- National Boss's Day is this coming Friday, and leaders might be happy to know that 74% of their employees consider their relationship with their boss to be "excellent or good," according to national staffing company Spherion's "WorkSphere" survey.
- However, for many employees, that relationship ideally takes nights, weekends and holidays off. For example, American workers who have a boss are split on whether they consider him or her a friend — 49% say yes, while 51% say no.
- And while 82% of employees report socializing with their boss during work hours or at work-related events, they are not best friends just yet. In fact, 46% never hang out with their boss outside of the office, and 41% consider their relationship exclusively professional.
Despite not desiring a closer friendship with their boss, employees do see possible upsides from maintaining a more personal relationship. Sixty percent believe to a "great or fair" amount that employees who are friends with their boss receive special treatment in the workplace. In particular, employees believe that bosses offer close colleagues a range of benefits, including more frequent personal interaction or attention (56%) and schedule flexibility (52%), among others, than they offer their coworkers.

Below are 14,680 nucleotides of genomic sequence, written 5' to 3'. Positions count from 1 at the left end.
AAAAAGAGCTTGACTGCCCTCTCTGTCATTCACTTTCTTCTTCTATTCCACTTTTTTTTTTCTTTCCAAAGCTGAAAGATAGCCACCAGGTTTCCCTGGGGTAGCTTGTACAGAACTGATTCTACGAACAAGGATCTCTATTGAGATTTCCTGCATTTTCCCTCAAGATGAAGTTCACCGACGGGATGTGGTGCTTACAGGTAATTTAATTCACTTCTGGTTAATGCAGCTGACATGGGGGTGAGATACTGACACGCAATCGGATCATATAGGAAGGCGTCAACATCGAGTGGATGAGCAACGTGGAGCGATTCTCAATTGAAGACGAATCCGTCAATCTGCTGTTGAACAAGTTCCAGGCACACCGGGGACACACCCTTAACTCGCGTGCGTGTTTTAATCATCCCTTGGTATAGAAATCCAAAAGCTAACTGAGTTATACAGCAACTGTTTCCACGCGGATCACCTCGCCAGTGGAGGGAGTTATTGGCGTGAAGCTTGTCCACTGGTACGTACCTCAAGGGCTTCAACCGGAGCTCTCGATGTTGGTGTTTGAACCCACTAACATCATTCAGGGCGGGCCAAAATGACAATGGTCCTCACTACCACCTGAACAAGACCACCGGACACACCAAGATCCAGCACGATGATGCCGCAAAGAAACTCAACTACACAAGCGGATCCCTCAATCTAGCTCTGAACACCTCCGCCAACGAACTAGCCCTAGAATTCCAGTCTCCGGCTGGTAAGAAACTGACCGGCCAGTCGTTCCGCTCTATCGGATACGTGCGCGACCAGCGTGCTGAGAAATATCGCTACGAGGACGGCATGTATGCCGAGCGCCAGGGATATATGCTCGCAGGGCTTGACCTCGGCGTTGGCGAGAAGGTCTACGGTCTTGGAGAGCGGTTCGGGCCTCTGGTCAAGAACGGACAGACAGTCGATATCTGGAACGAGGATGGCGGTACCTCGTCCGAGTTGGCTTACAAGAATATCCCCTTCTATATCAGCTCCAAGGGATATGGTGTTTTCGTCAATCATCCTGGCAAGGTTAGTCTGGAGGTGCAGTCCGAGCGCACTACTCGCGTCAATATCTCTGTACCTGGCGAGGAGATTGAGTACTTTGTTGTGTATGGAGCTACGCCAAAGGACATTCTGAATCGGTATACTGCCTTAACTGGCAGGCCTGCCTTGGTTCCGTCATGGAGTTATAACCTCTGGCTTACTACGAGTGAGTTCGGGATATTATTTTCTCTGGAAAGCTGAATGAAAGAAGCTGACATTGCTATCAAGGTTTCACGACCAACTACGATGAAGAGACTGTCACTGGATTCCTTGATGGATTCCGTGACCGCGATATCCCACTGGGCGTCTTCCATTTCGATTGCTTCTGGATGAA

"Top-down friendships really come down to balance," said Sandy Mazur, Spherion division president. "Given the focus on engagement and retention in the workplace, bosses should help establish a middle ground where employees feel they can approach them to discuss both personal and workplace matters, but where there also are clear boundaries so that time spent at work is devoted primarily to professional conversations and tasks."